Monomorium hanneli has been collected throughout the island of Madagascar, most frequently near the coast. The usual habitat is rainforest, though it also occurs in dry tropical forest and spiny forest. Sifted leaf litter has been the usual collection method, but the nest series was taken from under a stone. (Heterick 2006)
- 1 Identification
- 2 Distribution
- 3 Biology
- 4 Castes
- 5 Nomenclature
- 6 References
- 7 References based on Global Ant Biodiversity Informatics
A member of the hanneli species group.
Heterick (2006) - Monomorium hanneli is distinctive throughout its range, being the only member of its species group in Madagascar. The main variation is a pale worker morphotype that has been found in most of the major collection localities, usually in the same transects, as the normal, darker morphotype. Since it has occasionally been collected in the same pitfall trap or in a pitfall trap adjacent to one in which the darker morphotype has been captured, it may conceivably occur within the same nests. This, however, cannot be established with certainty, as only one CAS nest series of just eight workers of this small species is known. The normal worker is usually yellow-orange to tawny orange, with a distinct metanotal groove and angulate propodeum. Well-spaced, erect setae are the usual pilosity pattern on the gaster and the antennal scape, the latter also possessing decumbent setae. The pale yellow or orange form has a much more rounded mesosoma profile, almost crescentic, with a less angulate propodeum. The head in profile is rather fuller than the normal morphotype, which, together with the rounded mesosoma, gives the ant somewhat of a bloated appearance. The gastral setae are abundant and decumbent, the setae on the scape decumbent or appressed. The appearance is reminiscent of a larger Monomorium chnodes. Whatever the reason for these differences, the pale workers are not simply tenerals, since their morphology differs from that of other workers. Queens of the pale morphotype also exist, and the same differences in pilosity noted below (see description) are the major distinction between these and the normal, darker form. The queen is a bright orange. The distinction between the two forms, however, is not clear-cut and individuals with an intermediate appearance occasionally occur.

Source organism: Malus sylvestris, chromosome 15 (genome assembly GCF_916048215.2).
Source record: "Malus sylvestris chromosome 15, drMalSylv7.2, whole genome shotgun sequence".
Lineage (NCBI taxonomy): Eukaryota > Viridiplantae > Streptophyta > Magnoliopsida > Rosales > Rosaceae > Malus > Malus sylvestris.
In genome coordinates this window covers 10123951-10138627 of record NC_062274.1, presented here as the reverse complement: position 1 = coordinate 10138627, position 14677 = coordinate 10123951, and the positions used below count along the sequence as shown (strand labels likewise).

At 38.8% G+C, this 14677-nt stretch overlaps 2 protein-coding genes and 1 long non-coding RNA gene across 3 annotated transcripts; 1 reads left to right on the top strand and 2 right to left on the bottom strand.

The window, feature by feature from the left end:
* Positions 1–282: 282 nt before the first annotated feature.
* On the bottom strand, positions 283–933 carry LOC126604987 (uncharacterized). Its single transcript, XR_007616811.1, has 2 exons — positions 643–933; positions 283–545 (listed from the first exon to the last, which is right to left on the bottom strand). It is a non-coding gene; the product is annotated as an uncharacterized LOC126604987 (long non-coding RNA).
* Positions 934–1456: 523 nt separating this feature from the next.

The types described from African worker material differ from Malagasy material in being slightly (Monomorium hanneli, Monomorium valtinum) to considerably (Monomorium moestum) darker with a more brownish or reddish tinge to the cuticle, and in having very small but sharp clypeal denticles. Malagasy populations of this ant range from yellow to tawny orange, and the anteromedian clypeal margin is either straight or weakly emarginate with blunt to sharp angles rather than denticles. I understand these to be non-significant differences, M. hanneli revealing considerable variation in color and morphology among both African and Malagasy populations.
Eye size is clearly variable: the number of ommatidia in workers examined ranges from six, in paired rows of three, to at least sixteen with three transverse rows of four ommatidia. On one pin holding three workers of a nest series, the middle worker had 16 ommatidia visible under a stereomicroscope, the other two 11. Queens and males generally have lightly-sclerotized wing veins, with vein M indistinct distally in the male. Vein m–cu has been absent from the wings of all males examined thus far, but is occasionally present in alate queens.
Keys including this Species
- Key to Afrotropical Erromyrma, Monomorium, Syllophopsis and Trichomyrmex species
- Key to Malagasy Erromyrma, Monomorium, Syllophopsis and Trichomyrmex species
Distribution based on Regional Taxon Lists
Distribution based on AntMaps
Distribution based on AntWeb specimens
Check data from AntWeb
The following information is derived from Barry Bolton's Online Catalogue of the Ants of the World.
- hanneli. Monomorium hanneli Forel, 1907a: 18 (w.) KENYA. Heterick, 2006: 155 (q.m.). Senior synonym of moestum: Bolton, 1987: 426; of valtinum: Heterick, 2006: 153.
- moestum. Monomorium moestum Santschi, 1914b: 74, fig. 7 (w.) KENYA. Combination in M. (Notomyrmex): Emery, 1922e: 170. Junior synonym of hanneli: Bolton, 1987: 426.
- valtinum. Monomorium valtinum Bolton, 1987: 428 (w.) KENYA. Junior synonym of hanneli: Heterick, 2006: 140.
Unless otherwise noted the text for the remainder of this section is reported from the publication that includes the original description.
Heterick (2006) - Holotype (M. hanneli): HML 1.43 HL 0.51 HW 0.43 CeI 84 SL 0.35 SI 81 PW 0.31. Lectotype (Monomorium moestum): HML 1.60 HL 0.56 HW 0.49 CeI 88 SL 0.38 SI 78 PW 0.34. (non-types): HML 1.22–1.49 HL 0.45–0.54 HW 0.38–0.45 CeI 82–87 SL 0.31–0.38 SI 82–86 PW 0.28–0.33 (n=20).